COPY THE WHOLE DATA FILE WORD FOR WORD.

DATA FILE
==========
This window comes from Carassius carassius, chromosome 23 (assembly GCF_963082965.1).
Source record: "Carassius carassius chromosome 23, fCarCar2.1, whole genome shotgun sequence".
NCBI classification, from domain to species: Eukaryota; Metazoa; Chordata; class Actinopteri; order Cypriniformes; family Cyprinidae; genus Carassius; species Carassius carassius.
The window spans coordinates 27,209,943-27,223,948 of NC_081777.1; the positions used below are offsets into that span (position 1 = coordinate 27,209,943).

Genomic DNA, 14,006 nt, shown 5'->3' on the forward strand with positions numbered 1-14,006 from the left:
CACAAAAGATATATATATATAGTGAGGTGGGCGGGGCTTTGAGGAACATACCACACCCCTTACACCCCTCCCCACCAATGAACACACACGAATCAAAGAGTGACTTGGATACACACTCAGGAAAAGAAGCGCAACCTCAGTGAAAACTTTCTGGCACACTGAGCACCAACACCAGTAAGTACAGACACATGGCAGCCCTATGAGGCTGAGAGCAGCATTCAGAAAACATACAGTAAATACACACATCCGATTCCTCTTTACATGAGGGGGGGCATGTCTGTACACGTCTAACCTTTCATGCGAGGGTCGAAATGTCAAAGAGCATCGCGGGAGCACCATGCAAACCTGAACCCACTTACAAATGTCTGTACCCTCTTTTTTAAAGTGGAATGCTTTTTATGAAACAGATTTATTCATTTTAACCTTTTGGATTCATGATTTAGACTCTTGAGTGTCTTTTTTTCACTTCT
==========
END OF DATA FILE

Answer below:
This window comes from Carassius carassius, chromosome 23 (assembly GCF_963082965.1).
Source record: "Carassius carassius chromosome 23, fCarCar2.1, whole genome shotgun sequence".
NCBI classification, from domain to species: Eukaryota; Metazoa; Chordata; class Actinopteri; order Cypriniformes; family Cyprinidae; genus Carassius; species Carassius carassius.
The window spans coordinates 27,209,943-27,223,948 of NC_081777.1; the positions used below are offsets into that span (position 1 = coordinate 27,209,943).

Genomic DNA, 14,006 nt, shown 5'->3' on the forward strand with positions numbered 1-14,006 from the left:
CACAAAAGATATATATATATAGTGAGGTGGGCGGGGCTTTGAGGAACATACCACACCCCTTACACCCCTCCCCACCAATGAACACACACGAATCAAAGAGTGACTTGGATACACACTCAGGAAAAGAAGCGCAACCTCAGTGAAAACTTTCTGGCACACTGAGCACCAACACCAGTAAGTACAGACACATGGCAGCCCTATGAGGCTGAGAGCAGCATTCAGAAAACATACAGTAAATACACACATCCGATTCCTCTTTACATGAGGGGGGGCATGTCTGTACACGTCTAACCTTTCATGCGAGGGTCGAAATGTCAAAGAGCATCGCGGGAGCACCATGCAAACCTGAACCCACTTACAAATGTCTGTACCCTCTTTTTTAAAGTGGAATGCTTTTTATGAAACAGATTTATTCATTTTAACCTTTTGGATTCATGATTTAGACTCTTGAGTGTCTTTTTTTCACTTCT